Once Obama may have held social-justice ideals, such as the one that the poor, despite contributing little or nothing to the national economy, deserve handouts like hospital care financed by taxes on the rich and the working-class, medical attention being a privilege then not only for those who actually contribute something in return. However, by asking his donors to give him more money, he concedes that he can't beat corporate America, so instead he'll join them. In February his campaign manager Jim Messina assured potential contributors in New York's finance industry that Obama promises not to "demonize Wall Street as he stresses populist appeals in his re-election campaign." The president understands the clear and present danger that corporate money may fork over another Republican majority in Congress, and even worse, a Republican president.

It's not that a majority of Americans aren't smart enough to know the bile spewed in super-PAC ads consists largely of lies; surely they suspect Romney could care less about them, and his presidency would hinge solely on placating the so-called "one-percenters" who really run America; it's just there's something omnipotent about the way unlimited amounts of money slowly, steadily steer our thoughts and desires.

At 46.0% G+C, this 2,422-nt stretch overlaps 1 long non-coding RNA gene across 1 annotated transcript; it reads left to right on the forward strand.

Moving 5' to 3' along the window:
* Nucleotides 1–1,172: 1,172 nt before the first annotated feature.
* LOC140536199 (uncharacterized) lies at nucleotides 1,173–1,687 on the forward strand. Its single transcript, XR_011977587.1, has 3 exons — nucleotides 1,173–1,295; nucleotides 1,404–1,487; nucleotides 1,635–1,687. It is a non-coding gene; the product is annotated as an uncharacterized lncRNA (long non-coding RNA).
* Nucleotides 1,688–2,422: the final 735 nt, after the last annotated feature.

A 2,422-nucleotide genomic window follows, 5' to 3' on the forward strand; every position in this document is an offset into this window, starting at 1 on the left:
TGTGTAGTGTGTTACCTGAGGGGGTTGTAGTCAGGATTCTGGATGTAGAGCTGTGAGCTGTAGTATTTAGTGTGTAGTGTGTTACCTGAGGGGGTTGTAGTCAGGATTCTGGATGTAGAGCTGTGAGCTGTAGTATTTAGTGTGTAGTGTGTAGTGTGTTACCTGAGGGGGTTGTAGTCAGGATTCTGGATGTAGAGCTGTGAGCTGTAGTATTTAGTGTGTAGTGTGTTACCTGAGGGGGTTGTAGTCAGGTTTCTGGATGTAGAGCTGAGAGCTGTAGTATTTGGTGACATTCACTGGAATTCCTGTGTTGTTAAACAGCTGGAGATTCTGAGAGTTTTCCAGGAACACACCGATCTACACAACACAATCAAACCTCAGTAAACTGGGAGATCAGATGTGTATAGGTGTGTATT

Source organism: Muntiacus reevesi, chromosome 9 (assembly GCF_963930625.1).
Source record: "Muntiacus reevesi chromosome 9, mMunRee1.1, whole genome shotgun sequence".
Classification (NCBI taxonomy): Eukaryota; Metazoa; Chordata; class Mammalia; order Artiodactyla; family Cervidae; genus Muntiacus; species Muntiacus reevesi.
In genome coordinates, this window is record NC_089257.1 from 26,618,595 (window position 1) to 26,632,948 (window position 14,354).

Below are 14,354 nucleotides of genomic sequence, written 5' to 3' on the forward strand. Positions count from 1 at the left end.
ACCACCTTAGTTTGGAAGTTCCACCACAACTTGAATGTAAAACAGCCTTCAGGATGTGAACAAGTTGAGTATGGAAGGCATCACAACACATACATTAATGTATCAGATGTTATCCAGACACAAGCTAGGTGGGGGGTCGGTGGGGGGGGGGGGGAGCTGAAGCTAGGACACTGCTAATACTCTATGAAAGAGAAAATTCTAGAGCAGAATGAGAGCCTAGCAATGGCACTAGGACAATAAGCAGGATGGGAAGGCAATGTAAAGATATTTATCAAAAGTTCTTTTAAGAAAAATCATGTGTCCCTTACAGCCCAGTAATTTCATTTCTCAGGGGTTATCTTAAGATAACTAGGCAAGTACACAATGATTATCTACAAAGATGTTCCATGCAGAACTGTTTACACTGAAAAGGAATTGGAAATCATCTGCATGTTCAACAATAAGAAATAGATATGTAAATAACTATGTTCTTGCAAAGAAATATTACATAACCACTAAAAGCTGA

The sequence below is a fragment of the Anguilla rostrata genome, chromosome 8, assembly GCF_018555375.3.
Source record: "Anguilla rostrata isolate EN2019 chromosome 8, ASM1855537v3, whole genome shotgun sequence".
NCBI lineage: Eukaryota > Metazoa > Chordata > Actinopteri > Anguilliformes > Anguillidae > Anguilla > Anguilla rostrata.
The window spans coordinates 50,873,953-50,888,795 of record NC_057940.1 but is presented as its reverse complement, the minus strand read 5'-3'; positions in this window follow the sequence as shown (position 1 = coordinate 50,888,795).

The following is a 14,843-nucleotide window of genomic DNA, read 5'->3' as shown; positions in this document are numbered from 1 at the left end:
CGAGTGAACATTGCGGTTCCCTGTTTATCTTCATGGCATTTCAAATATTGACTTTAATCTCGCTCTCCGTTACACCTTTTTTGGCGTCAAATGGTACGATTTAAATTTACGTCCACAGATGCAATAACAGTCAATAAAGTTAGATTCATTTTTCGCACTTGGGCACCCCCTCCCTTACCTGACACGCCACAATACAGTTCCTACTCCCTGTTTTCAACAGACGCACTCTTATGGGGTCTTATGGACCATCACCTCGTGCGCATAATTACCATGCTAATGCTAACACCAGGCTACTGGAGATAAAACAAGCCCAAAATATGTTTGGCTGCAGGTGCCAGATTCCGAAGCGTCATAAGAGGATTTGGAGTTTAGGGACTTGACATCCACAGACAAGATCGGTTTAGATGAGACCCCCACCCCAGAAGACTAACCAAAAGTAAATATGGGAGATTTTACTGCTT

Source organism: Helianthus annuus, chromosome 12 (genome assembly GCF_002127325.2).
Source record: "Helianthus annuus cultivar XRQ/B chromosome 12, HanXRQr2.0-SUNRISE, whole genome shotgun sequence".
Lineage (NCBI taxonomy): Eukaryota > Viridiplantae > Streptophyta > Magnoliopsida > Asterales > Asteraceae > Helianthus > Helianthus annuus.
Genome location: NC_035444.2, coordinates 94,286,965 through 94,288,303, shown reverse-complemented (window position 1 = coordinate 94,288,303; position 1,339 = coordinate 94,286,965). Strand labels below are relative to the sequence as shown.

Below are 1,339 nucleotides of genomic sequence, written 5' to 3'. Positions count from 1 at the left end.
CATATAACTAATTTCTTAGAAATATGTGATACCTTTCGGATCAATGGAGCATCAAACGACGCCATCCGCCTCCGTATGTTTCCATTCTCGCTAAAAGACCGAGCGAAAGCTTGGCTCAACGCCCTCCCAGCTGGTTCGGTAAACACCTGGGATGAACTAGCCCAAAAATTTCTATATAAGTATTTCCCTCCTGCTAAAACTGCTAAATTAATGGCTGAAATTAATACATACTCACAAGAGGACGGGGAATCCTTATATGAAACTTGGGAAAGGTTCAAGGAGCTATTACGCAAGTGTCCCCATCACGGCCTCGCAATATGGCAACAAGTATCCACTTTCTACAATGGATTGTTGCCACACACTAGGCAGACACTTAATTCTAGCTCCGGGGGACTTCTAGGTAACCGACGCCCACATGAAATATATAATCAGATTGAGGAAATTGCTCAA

In Romney's ads, the viewer imagines Obama a foreign-born socialist; ominous sounds and images accompany bolded text read in voice-over by a man who intones with apocalyptic earnestness that the current president is responsible for unemployment rates hovering near 10 per cent in several states, hundreds of thousands of jobs lost, including those in the manufacturing and construction sectors, the heart of the American working-class. It also shows Obama's stimulus spending has gone haywire through radical tax hikes across all socio-economic levels.